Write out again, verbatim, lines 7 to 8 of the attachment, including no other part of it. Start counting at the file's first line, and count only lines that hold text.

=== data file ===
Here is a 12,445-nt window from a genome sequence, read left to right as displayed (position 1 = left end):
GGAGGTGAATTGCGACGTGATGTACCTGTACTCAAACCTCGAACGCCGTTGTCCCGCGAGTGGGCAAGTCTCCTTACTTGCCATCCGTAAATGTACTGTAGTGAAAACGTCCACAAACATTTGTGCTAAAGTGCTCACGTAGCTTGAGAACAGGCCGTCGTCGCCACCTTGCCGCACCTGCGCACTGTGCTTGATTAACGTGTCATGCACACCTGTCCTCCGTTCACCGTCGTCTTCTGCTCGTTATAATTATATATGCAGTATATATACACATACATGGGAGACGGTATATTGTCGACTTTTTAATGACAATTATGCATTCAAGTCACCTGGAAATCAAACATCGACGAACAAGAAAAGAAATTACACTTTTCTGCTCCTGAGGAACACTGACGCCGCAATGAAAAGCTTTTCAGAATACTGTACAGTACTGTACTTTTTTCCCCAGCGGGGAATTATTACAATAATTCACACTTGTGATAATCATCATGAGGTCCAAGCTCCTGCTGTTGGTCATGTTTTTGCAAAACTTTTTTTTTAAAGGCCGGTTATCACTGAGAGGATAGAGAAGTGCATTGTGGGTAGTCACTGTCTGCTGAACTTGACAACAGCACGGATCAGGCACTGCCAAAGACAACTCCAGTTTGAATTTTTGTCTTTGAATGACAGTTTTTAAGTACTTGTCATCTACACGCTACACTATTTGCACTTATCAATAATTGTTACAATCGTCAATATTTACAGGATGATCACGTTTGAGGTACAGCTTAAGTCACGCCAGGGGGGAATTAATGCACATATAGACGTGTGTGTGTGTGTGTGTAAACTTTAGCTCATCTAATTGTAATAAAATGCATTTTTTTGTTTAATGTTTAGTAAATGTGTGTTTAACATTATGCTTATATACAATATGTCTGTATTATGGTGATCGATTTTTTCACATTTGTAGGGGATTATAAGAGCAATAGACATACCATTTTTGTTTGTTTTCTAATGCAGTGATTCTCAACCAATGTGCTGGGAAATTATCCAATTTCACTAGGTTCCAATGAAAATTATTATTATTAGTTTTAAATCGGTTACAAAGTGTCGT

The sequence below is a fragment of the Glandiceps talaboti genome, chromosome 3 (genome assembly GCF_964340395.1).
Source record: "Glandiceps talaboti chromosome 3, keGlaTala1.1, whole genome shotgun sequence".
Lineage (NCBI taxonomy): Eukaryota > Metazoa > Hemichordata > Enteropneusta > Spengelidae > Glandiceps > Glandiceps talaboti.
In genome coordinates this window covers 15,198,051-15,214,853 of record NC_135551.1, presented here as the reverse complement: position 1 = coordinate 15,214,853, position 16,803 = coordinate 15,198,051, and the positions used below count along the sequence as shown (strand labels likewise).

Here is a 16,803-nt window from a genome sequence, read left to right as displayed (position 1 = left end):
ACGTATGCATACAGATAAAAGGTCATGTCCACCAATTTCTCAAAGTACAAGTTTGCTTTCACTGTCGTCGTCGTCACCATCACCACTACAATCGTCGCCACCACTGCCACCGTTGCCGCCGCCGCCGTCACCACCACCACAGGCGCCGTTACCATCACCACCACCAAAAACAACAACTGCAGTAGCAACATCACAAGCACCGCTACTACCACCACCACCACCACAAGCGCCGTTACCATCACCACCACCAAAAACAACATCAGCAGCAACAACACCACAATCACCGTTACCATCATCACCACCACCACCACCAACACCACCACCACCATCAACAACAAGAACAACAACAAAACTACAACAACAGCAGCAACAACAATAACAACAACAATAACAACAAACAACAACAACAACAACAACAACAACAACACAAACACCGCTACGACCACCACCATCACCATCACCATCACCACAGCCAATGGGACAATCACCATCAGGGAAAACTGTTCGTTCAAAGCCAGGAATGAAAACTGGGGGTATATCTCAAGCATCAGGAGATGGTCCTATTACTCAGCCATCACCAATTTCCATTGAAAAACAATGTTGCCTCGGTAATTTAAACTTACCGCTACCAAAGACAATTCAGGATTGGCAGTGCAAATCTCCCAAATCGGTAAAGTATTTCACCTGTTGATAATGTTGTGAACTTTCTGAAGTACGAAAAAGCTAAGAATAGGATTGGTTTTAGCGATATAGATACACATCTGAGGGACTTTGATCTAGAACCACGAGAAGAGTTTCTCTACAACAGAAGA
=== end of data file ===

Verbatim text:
Here is a 16,803-nt window from a genome sequence, read left to right as displayed (position 1 = left end):
ACGTATGCATACAGATAAAAGGTCATGTCCACCAATTTCTCAAAGTACAAGTTTGCTTTCACTGTCGTCGTCGTCACCATCACCACTACAATCGTCGCCACCACTGCCACCGTTGCCGCCGCCGCCGTCACCACCACCACAGGCGCCGTTACCATCACCACCACCAAAAACAACAACTGCAGTAGCAACATCACAAGCACCGCTACTACCACCACCACCACCACAAGCGCCGTTACCATCACCACCACCAAAAACAACATCAGCAGCAACAACACCACAATCACCGTTACCATCATCACCACCACCACCACCAACACCACCACCACCATCAACAACAAGAACAACAACAAAACTACAACAACAGCAGCAACAACAATAACAACAACAATAACAACAAACAACAACAACAACAACAACAACAACAACACAAACACCGCTACGACCACCACCATCACCATCACCATCACCACAGCCAATGGGACAATCACCATCAGGGAAAACTGTTCGTTCAAAGCCAGGAATGAAAACTGGGGGTATATCTCAAGCATCAGGAGATGGTCCTATTACTCAGCCATCACCAATTTCCATTGAAAAACAATGTTGCCTCGGTAATTTAAACTTACCGCTACCAAAGACAATTCAGGATTGGCAGTGCAAATCTCCCAAATCGGTAAAGTATTTCACCTGTTGATAATGTTGTGAACTTTCTGAAGTACGAAAAAGCTAAGAATAGGATTGGTTTTAGCGATATAGATACACATCTGAGGGACTTTGATCTAGAACCACGAGAAGAGTTTCTCTACAACAGAAGA